Judge asks why Cuesta Title was not indicted
July 1, 2015
By KAREN VELIE
During the first day of former North County developer Kelly Gearhart’s sentencing hearing, Gearhart’s attorney attempted to paint his client as a previously honest man whose missteps were a result of the downturn in the market while the judge questioned why Cuesta Title had not been indicted in the criminal actions.
In 2014, Gearhart, now 54, plead guilty to two counts of wire fraud and one count of money laundering in an agreement that reduced the maximum sentence allowable by law from 300 years to 50 years in federal prison. The prosecution is asking for a 135 months sentence and Gearhart is seeking 57 months’ imprisonment.
Both sides are in agreement on most of the issues that impact sentencing guidelines, such as the amount of money Gearhart defrauded from investors in the Vista del Hombre proposed development. However, the prosecution is claiming Gearhart had more than 250 victims who invested in the Paso Robles development while Gearhart’s attorney claims there were only 18 investors directly victimized by Gearhart.
Even though Gearhart allegedly defrauded more than 1,000 victims, the government based its case on only several frauds including Gearhart’s largest, his Vista Del Hombre project in Paso Robles.
United States Attorney Stephen I. Goorvitch told the court he was ready to provide several examples of Gearhart’s attempts to lull investors into believing there investments were secure. Those examples included a May 2008 letter penned by Gearhart and statements Gearhart made the same month on KVEC’s Dave Congalton radio show. On the show, Gearhart said he had not co-mingled funds and that investors monies were secured through property.
Gearhart’s attorney Firdaus Dordi argued that Gearhart had not sent investors a letter in May 2008. Dordi said his client sent the letter in Jan. 2008 as supported by a Tribune article Gearhart attached to his letter. Dordi said that the investors had not lost their security in the property because it had been a partial reconveyance, where the deeds of trust had been transferred out of the investors name through the assistance of a title company.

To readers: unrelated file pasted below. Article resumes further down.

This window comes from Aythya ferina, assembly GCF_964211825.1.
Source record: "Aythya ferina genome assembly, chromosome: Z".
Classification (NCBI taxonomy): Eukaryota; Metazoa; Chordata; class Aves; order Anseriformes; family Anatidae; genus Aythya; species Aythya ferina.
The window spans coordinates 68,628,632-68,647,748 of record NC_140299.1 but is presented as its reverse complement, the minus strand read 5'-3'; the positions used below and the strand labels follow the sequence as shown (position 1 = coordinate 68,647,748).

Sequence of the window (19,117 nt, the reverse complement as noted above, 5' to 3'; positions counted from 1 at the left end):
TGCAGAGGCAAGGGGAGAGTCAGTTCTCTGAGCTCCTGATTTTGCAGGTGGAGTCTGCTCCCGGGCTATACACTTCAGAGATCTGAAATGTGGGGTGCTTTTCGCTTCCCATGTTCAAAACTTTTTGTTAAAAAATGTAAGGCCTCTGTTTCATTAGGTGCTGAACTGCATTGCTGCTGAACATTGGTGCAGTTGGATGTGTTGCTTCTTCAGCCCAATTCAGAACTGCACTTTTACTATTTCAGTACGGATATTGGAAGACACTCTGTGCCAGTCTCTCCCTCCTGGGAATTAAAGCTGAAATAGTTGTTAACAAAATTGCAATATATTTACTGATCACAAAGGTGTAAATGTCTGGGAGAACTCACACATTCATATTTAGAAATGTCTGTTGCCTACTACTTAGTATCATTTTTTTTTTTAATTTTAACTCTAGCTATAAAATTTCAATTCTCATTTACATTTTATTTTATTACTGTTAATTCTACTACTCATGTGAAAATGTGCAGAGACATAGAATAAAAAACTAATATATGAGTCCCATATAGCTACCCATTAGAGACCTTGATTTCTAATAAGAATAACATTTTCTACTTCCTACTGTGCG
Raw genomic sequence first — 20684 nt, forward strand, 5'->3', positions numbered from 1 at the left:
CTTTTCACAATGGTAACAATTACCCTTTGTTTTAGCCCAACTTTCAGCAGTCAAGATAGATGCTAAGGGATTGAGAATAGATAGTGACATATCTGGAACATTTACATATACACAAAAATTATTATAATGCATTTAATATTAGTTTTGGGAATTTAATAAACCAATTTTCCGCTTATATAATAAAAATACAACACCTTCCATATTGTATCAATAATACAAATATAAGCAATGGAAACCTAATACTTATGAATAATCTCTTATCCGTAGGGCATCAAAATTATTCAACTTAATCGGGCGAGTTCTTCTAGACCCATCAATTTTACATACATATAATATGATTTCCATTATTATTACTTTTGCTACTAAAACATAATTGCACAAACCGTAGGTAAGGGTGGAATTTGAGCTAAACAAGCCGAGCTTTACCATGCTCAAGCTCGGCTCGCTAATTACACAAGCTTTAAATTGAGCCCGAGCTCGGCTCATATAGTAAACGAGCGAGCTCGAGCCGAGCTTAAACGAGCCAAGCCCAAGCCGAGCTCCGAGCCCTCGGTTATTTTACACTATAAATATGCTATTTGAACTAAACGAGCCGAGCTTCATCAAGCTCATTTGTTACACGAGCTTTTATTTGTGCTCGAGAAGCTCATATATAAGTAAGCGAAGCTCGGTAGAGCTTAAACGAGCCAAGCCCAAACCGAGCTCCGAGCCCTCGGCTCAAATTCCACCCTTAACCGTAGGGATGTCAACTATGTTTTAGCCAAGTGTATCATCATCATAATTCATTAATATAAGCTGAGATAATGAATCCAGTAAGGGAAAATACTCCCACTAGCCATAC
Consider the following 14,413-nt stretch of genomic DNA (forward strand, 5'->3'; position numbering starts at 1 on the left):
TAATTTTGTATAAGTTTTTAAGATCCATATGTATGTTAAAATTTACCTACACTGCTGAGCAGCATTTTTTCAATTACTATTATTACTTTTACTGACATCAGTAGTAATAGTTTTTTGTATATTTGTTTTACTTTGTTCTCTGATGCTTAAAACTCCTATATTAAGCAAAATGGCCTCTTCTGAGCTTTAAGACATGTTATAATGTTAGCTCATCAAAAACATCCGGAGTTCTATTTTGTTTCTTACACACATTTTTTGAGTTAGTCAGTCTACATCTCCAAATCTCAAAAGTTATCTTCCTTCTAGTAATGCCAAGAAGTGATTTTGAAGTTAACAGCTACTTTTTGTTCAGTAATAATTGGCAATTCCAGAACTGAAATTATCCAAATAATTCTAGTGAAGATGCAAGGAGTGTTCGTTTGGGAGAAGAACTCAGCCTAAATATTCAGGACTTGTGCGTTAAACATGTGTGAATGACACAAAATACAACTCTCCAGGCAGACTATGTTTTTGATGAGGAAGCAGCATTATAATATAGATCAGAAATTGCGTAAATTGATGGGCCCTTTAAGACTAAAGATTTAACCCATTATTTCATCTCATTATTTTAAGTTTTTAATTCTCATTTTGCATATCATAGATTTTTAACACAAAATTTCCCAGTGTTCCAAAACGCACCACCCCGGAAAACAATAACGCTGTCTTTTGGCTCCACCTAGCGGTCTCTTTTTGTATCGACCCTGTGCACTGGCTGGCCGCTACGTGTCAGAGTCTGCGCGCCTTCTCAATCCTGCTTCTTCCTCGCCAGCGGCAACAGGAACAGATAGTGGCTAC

Wright then looked over at the prosecution and asked why Cuesta Title was not involved in the criminal proceedings.
“Has Cuesta Title been indicted as well?” Wright asked. “I can’t understand why Cuesta is not in this courtroom now.”
Multiple lawsuits have claimed employees of Cuesta Title – now Stewart Title – aided and abetted and/or conspired with Miller and Gearhart. Cuesta Title created false escrows, falsely closed active escrows, and illegally filed clean title reports before placing additional loans on already encumbered properties, according to the lawsuits. In some cases the title companies have paid investors a portion of their losses and in other cases investors lost their claims in court.
Gearhart’s attorney Dordi went on to say that hard money lender James Miller had victimized Gearhart by not providing the developer approximately $8 million in loans the defendant then paid monthly interest payments on.
“He (Miller) is also swindling Mr. Gearhart,” Dordi said. “Gearhart was paying interest on $8 million he never received.”
Judge Wright questioned why Gearhart would pay interest on money that was skimmed off the top by Miller.
Dordi responded by claiming Gearhart was not that bright.
Several times during the hearing, Gearhart’s eyes welled up with tears.
After several hours of arguments, Wright continued the hearing until Thursday at 9 a.m. in order to provide time for Gearhart to testify and for the attorneys to continue arguing their cases.
“To all the victims who traveled some distance, I apologize,” Wright said.